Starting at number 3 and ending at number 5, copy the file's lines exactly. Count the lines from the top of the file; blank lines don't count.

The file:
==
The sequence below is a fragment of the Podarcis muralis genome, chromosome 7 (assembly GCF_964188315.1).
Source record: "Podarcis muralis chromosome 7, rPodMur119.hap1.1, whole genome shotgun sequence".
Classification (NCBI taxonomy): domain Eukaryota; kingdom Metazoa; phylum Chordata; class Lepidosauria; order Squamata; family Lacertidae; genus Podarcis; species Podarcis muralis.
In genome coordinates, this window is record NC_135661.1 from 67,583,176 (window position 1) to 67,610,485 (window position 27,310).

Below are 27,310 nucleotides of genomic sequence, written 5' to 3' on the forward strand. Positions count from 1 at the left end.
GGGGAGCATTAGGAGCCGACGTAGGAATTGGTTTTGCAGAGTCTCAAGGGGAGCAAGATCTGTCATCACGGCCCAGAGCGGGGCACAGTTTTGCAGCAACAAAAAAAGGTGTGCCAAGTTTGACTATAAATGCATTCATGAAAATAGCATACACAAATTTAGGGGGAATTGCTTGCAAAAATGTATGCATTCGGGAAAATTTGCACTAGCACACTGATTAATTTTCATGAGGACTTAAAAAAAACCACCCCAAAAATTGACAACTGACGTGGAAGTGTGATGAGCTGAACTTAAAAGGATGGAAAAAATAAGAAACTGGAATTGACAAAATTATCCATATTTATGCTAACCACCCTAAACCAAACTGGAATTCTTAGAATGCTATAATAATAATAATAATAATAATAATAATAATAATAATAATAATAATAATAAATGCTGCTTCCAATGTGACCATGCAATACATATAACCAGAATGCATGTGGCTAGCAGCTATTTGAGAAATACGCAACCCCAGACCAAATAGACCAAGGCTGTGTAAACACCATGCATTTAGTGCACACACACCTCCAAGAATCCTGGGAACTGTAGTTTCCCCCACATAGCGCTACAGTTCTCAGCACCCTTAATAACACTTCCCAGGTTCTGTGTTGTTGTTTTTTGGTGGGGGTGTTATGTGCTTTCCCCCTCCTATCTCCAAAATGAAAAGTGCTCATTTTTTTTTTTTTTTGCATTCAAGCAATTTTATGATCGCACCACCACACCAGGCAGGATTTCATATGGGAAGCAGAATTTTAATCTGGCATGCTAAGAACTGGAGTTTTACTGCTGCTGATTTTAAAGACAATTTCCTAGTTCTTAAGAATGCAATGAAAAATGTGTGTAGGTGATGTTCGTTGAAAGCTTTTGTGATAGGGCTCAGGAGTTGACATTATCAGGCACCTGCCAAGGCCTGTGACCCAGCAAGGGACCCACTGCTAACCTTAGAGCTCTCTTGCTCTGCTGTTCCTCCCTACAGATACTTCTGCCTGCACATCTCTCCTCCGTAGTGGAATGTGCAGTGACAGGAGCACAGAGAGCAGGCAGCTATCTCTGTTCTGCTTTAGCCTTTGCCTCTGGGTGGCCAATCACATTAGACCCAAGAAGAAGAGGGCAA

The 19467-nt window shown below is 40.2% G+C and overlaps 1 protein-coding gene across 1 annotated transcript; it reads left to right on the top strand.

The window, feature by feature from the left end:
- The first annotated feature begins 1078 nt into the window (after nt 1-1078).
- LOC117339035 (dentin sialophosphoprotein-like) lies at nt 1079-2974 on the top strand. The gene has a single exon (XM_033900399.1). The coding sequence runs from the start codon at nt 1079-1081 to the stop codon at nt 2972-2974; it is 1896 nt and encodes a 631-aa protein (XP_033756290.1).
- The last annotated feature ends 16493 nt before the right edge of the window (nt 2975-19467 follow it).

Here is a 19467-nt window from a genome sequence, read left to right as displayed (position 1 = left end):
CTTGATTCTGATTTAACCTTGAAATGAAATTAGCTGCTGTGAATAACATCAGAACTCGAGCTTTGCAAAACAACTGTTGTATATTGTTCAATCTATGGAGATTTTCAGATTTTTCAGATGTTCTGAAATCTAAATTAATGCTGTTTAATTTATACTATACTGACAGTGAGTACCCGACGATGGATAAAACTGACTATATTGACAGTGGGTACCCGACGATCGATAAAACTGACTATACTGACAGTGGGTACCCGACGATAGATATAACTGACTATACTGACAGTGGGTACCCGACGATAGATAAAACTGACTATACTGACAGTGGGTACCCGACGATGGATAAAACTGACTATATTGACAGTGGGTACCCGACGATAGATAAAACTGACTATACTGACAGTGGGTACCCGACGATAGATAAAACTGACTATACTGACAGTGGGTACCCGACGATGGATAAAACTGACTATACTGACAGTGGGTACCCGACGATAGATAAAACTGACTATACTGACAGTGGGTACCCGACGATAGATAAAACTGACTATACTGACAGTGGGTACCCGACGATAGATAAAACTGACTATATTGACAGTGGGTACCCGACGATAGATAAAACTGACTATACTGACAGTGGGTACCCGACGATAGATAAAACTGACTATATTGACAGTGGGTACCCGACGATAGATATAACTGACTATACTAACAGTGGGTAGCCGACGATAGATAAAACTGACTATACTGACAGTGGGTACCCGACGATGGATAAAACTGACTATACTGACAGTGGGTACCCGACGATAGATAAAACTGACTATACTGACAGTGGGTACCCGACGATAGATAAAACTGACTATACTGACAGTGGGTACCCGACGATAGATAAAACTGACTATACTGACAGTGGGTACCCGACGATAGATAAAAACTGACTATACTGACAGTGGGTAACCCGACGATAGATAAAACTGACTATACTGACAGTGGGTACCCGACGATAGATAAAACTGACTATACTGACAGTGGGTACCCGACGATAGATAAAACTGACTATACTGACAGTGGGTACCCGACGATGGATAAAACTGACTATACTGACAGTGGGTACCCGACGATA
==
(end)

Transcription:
Classification (NCBI taxonomy): domain Eukaryota; kingdom Metazoa; phylum Chordata; class Lepidosauria; order Squamata; family Lacertidae; genus Podarcis; species Podarcis muralis.
In genome coordinates, this window is record NC_135661.1 from 67,583,176 (window position 1) to 67,610,485 (window position 27,310).

Below are 27,310 nucleotides of genomic sequence, written 5' to 3' on the forward strand. Positions count from 1 at the left end.